Pension changes mean levy may last indefinitely

Eamon Timmins: Retirees could face big cuts.

Ireland’s levy on pensions may last indefinitely in the light of the Government decision to change the operation of employees’ defined benefit schemes.

Joan Burton, the social protection minister, announced on Tuesday that pensioners who are members of insolvent schemes will no longer be automatically entitled to have their income fully protected.

According to Age Action Ireland, which yesterday expressed grave concerns about the changes, the pensions levy — designed to operate from 2011 to 2014 — is likely to be extended for many years to come.

“Under the terms of the Pensions Amendment Bill 2013, the levy has been given a specific purpose as a method of compensation for schemes in difficulty, so it is likely to be extended indefinitely,” said Eamon Timmins, the organisation’s head of advocacy. He described the levy as a “burden and another form of taxation of people’s savings”.

Age Action is also worried about the impact the changes will have on pensioners on lower incomes.

“One of the problems with ageing in Ireland is the whole problem of certainty,” said Mr Timmins.

“Pensioners could face huge cuts in their income.

“They have retired and thought they had a defined income for the rest of their lives. That will change under this proposed legislation in cases where their pension fund is insolvent. We are also concerned with those approaching retirement. In both cases, these people have little scope to recover if their expected pension payment changes dramatically.”

The new rules will see those on pensions between €12,000 and €60,000 a year lose 10%, while those on pensions of over €60,000 will lose 20%.

Currently, if a scheme is wound up, existing pensioners continue to get their full pension but those who are employees or deferred members may receive nothing. “We do not believe that this level is sufficiently high, especially given that not everyone in a defined benefit pension scheme may be entitled to the state contributory pension. Alone, €12,000 per annum would leave people on the brink of poverty,” said Mr Timmins.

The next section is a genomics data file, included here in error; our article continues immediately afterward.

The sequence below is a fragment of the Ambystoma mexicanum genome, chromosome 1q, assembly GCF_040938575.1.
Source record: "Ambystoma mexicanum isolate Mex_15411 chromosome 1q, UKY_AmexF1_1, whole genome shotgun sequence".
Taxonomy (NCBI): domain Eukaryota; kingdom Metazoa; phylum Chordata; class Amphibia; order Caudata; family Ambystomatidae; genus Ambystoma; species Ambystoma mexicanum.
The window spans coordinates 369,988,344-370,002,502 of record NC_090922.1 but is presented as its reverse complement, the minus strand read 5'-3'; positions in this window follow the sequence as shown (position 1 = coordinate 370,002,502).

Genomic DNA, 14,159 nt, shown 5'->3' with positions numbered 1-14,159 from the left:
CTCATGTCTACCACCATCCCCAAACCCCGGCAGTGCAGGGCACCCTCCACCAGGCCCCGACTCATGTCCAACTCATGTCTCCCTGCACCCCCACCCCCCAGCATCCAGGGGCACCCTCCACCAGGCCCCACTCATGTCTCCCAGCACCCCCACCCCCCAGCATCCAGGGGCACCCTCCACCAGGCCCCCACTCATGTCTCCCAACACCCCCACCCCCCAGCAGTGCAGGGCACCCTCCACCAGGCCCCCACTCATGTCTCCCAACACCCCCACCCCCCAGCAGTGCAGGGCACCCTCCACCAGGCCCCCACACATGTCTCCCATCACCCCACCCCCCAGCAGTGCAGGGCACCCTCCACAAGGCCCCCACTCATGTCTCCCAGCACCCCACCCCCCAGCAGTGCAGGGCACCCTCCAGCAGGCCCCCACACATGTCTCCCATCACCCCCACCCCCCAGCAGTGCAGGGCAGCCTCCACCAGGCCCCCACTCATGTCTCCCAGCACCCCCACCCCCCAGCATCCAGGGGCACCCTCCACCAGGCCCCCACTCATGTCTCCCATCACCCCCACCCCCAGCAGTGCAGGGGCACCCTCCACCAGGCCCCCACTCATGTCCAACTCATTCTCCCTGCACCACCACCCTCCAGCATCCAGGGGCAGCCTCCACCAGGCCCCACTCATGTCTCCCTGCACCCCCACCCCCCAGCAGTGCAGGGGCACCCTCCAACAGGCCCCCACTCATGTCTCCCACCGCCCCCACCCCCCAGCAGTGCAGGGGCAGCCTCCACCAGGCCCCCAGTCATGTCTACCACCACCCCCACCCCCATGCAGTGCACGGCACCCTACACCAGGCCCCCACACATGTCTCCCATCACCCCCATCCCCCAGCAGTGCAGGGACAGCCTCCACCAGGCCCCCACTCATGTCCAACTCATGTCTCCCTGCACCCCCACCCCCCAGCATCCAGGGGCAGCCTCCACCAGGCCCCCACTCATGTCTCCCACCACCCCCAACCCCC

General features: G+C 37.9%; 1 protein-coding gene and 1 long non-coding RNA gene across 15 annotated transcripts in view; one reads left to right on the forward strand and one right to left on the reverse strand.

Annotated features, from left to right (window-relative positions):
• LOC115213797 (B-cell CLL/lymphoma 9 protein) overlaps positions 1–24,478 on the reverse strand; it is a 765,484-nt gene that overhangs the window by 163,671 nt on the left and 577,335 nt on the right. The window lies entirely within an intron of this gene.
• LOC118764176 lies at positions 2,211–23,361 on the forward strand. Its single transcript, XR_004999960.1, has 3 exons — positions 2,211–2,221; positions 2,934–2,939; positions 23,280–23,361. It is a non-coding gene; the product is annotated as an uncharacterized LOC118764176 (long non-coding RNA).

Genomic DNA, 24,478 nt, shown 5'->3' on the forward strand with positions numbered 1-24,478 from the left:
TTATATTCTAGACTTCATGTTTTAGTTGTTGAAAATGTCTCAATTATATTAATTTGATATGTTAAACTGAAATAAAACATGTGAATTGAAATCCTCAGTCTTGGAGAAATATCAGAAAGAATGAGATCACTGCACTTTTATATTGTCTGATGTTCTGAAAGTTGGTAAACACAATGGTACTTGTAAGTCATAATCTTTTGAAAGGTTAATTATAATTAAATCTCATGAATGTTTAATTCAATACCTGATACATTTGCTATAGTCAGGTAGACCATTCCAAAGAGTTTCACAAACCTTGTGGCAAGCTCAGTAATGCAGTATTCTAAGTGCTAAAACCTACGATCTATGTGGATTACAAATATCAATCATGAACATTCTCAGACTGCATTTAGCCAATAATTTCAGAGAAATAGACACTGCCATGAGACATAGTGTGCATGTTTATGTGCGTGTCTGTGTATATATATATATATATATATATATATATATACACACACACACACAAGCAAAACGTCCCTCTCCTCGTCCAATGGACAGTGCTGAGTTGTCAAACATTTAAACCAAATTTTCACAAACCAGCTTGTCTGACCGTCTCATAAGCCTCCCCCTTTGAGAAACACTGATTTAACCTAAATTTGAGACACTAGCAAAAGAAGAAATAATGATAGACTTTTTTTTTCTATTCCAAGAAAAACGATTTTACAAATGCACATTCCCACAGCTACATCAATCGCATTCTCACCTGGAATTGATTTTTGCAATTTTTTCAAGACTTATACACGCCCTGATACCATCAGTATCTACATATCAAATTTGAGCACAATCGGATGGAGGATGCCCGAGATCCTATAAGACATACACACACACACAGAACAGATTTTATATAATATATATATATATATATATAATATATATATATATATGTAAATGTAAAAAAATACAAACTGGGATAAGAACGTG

The changes announced by Ms Burton received a cautious welcome from the trade union Unite which said it offered no comfort to former Waterford Crystal workers who had earlier won a European Court of Justice case on the issue against the Government.

The union also expressed concern at the Government’s “minimalist approach” to complying with the EU Insolvency Directive.

Unite said the Government had failed to make any proposals to resolve the Waterford Crystal pensions case, and that former workers were still being forced to await the verdict of the Irish courts despite the European Court of Justice having ruled unequivocally that they were entitled to pension protection under the terms of the directive.

Commenting, regional secretary Jimmy Kelly said: “While Unite welcomes the fact that, under the proposed legislation, members of [defined benefit] schemes will have some protection... neither the European Court of Justice, nor any other court since, has answered the more difficult question of what percentage is sufficient. Unite is particularly concerned that this minimum level of protection is apparently to be achieved by cutting the accrued benefits of future and existing retirees.”

Ms Burton yesterday defended the changes, saying the new rules are about delivering fairness.


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